“No answer is also an answer,” we say in Germany. Usually, a negative one. “Freddie never got back on our group chat. I don’t think he’s coming to the cinema on Wednesday.” That sort of thing.
Against better judgement, I still try to answer all of my emails. My hit rate is higher than it should be, but every now and then, messages still fall through the cracks. Sometimes, months pass, and I start wondering whether it has become too embarrassing to reply. Usually, I still do it. Every now and then, however, I re-read the message carefully, and I think: “You know what? I think this person is better off if I don’t respond.”
Maybe the issue they described was attached to a deadline, and that deadline has come and gone. Maybe it’s the kind of challenge no one can give you an answer to, and so whether I reply or not never mattered in the first place.
In almost all cases, however, I am sure of one thing: Writing the email is the most helpful part — and that they’ve done already. When you message someone and ask for help, you’re describing your problem. Maybe for the first time. You need to be succinct. That exercise alone is usually worth just as much, if not more, than any potential answer you might get.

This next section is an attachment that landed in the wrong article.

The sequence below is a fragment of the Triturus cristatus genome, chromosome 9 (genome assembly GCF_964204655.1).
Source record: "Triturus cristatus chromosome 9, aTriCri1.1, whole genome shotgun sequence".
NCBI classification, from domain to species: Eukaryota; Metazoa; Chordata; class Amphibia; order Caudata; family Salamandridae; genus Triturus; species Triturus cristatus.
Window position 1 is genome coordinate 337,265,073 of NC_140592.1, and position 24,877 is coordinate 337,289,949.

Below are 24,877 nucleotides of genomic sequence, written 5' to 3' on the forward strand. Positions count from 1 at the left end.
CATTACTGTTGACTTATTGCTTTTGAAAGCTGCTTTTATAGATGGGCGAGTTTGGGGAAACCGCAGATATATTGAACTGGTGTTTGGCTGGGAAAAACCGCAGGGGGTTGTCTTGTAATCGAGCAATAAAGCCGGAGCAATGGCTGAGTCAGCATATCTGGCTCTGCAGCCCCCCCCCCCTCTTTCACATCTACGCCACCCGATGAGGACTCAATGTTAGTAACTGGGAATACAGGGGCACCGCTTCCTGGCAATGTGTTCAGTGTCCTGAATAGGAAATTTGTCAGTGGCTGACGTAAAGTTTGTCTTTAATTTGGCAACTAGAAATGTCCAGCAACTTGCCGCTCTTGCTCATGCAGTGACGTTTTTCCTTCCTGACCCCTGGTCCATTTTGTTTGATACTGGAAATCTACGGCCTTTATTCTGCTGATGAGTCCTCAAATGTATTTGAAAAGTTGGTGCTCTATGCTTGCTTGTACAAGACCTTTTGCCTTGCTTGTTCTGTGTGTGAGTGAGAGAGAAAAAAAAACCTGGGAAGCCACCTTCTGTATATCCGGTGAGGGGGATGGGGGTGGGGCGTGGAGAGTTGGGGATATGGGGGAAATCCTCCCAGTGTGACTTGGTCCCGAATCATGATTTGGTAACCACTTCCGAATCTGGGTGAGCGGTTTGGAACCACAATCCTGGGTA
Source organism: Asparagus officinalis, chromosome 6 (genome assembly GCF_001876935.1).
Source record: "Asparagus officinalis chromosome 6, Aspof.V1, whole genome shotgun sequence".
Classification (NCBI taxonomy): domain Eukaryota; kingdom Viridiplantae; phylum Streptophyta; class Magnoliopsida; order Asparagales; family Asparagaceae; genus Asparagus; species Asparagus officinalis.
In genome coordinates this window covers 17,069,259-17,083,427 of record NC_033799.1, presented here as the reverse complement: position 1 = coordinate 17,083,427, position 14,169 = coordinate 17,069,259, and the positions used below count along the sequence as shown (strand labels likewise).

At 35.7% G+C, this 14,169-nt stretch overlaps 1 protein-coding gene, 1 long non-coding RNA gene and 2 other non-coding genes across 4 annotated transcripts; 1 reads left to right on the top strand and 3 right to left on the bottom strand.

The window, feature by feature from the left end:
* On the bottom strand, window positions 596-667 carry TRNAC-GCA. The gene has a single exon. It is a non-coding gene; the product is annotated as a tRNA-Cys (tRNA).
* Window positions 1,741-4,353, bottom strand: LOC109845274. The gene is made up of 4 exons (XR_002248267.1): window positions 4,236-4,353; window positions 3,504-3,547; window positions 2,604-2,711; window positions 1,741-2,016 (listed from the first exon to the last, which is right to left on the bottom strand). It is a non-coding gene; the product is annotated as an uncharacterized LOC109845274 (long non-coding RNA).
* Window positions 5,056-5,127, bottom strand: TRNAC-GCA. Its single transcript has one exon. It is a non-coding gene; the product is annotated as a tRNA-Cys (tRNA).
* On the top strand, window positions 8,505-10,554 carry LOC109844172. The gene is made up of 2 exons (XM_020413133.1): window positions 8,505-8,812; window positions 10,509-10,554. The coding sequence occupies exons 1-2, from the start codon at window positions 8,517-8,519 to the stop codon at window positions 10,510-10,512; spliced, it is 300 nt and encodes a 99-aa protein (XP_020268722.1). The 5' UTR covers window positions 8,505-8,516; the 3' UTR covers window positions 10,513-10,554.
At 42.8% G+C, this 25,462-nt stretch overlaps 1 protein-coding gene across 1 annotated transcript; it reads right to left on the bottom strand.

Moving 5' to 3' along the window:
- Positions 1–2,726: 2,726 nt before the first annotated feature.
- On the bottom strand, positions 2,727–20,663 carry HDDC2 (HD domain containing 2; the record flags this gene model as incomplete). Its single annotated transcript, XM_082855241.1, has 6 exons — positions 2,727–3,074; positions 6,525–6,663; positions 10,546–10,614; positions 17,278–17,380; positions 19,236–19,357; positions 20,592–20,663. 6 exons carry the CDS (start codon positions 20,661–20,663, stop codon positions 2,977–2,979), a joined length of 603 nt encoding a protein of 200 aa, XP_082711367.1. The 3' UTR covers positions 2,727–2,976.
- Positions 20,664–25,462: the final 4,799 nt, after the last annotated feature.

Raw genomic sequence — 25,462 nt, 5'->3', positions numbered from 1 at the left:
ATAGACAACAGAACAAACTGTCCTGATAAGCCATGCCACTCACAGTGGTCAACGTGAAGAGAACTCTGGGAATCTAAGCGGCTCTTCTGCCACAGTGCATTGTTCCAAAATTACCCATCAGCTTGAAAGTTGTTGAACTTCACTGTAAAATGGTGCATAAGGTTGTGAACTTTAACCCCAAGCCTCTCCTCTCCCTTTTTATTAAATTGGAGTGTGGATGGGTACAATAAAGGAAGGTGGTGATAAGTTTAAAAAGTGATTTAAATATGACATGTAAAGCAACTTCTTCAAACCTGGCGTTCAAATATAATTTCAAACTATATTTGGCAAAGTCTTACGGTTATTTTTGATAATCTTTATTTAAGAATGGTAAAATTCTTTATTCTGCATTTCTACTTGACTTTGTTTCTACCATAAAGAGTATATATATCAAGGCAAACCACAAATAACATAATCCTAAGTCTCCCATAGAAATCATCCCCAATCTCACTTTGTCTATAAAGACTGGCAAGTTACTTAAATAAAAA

When asked about his mentors, Derek Sivers says he only has three — and two of them don’t even know he exists. Instead of actually reaching out to them, he just drafts an email outlining his problem. Then, he pretends to reply from their perspective. He can keep that exchange going for as long as he needs to, but usually, by the third round, whatever initial challenge he had has long been replaced by a different, slightly better problem.
Not every question needs an answer, and not every answer proves its question was worthwhile. Plus, you’re only human. From time to time, you’ll miss a notification or be too tired to respond. It’s okay to not reply. No answer is also an answer, and it might not be a bad one after all.